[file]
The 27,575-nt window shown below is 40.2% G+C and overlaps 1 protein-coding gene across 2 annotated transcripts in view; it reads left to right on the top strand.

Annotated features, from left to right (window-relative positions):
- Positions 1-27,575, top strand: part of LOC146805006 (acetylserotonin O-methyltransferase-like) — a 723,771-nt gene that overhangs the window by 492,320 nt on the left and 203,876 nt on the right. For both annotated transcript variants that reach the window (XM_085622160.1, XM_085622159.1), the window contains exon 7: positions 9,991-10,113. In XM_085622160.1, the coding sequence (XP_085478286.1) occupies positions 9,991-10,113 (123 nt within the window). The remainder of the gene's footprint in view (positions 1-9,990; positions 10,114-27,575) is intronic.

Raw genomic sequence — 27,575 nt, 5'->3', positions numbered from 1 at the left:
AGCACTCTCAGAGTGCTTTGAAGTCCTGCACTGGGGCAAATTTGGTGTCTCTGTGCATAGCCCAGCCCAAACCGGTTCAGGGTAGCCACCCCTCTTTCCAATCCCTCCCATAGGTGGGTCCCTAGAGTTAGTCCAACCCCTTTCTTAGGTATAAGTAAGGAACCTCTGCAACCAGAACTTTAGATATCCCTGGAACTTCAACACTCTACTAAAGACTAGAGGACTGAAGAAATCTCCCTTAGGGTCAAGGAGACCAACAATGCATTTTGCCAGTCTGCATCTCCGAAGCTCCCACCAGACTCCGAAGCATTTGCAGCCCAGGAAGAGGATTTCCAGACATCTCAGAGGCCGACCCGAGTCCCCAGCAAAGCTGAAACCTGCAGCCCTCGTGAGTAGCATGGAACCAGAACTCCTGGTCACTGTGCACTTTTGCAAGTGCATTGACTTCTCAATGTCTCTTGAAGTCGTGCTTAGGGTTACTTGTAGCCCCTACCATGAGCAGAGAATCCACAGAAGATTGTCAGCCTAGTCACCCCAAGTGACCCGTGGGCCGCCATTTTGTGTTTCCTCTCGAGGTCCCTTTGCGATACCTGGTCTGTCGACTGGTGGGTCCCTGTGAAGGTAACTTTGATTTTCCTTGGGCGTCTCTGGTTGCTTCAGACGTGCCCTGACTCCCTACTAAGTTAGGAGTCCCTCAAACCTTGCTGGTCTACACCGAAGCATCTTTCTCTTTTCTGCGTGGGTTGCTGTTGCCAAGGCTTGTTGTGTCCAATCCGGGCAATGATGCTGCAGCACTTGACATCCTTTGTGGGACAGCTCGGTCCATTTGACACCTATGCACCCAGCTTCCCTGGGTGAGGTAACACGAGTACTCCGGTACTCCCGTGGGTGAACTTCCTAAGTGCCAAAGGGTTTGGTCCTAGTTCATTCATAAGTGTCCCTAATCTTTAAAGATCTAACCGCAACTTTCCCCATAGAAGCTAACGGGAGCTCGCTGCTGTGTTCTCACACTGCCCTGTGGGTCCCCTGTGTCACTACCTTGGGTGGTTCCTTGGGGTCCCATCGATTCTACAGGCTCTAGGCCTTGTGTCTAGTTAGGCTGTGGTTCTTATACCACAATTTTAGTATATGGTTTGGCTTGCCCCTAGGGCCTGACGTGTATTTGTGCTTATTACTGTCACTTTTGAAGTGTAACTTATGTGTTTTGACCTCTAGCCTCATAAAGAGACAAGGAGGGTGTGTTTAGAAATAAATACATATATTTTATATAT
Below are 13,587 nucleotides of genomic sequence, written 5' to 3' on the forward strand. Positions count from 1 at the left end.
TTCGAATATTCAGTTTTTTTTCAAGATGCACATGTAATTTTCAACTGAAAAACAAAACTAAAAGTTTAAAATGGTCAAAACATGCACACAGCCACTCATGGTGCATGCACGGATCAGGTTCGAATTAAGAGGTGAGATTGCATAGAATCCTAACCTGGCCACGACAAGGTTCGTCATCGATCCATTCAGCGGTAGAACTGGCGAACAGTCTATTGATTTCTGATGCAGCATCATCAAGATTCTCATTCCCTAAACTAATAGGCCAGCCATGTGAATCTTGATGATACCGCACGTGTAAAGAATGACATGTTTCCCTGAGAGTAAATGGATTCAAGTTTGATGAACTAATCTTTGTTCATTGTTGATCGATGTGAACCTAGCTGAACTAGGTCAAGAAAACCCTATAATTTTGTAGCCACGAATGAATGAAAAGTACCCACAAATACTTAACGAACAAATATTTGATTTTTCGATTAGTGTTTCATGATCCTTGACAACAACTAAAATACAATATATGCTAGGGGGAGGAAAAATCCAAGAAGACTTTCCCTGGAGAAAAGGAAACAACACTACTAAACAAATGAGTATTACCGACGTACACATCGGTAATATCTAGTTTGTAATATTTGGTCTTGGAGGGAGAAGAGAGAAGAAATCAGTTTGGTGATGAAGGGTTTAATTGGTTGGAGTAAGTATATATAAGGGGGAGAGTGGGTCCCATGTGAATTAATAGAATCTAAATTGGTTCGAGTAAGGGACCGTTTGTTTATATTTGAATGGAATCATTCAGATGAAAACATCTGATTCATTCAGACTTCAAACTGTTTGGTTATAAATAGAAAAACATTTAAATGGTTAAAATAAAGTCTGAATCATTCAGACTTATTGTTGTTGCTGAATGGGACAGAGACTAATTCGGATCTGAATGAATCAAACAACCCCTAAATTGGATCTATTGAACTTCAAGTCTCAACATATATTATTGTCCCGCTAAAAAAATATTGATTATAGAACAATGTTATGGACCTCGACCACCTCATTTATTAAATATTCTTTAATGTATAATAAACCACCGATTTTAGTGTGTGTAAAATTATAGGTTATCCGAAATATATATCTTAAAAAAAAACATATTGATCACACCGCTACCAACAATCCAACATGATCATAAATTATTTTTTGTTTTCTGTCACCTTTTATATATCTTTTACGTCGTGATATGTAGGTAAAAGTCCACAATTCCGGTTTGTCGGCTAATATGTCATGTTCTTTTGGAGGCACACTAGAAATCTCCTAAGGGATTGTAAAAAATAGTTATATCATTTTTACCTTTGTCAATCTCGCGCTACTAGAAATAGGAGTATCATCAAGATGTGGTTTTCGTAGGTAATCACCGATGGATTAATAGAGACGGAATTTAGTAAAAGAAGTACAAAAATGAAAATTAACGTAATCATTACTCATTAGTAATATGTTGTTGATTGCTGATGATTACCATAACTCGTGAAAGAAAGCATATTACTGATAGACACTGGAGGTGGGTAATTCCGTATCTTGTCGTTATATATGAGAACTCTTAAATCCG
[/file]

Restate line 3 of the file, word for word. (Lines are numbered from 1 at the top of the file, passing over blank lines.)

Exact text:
- Positions 1-27,575, top strand: part of LOC146805006 (acetylserotonin O-methyltransferase-like) — a 723,771-nt gene that overhangs the window by 492,320 nt on the left and 203,876 nt on the right. For both annotated transcript variants that reach the window (XM_085622160.1, XM_085622159.1), the window contains exon 7: positions 9,991-10,113. In XM_085622160.1, the coding sequence (XP_085478286.1) occupies positions 9,991-10,113 (123 nt within the window). The remainder of the gene's footprint in view (positions 1-9,990; positions 10,114-27,575) is intronic.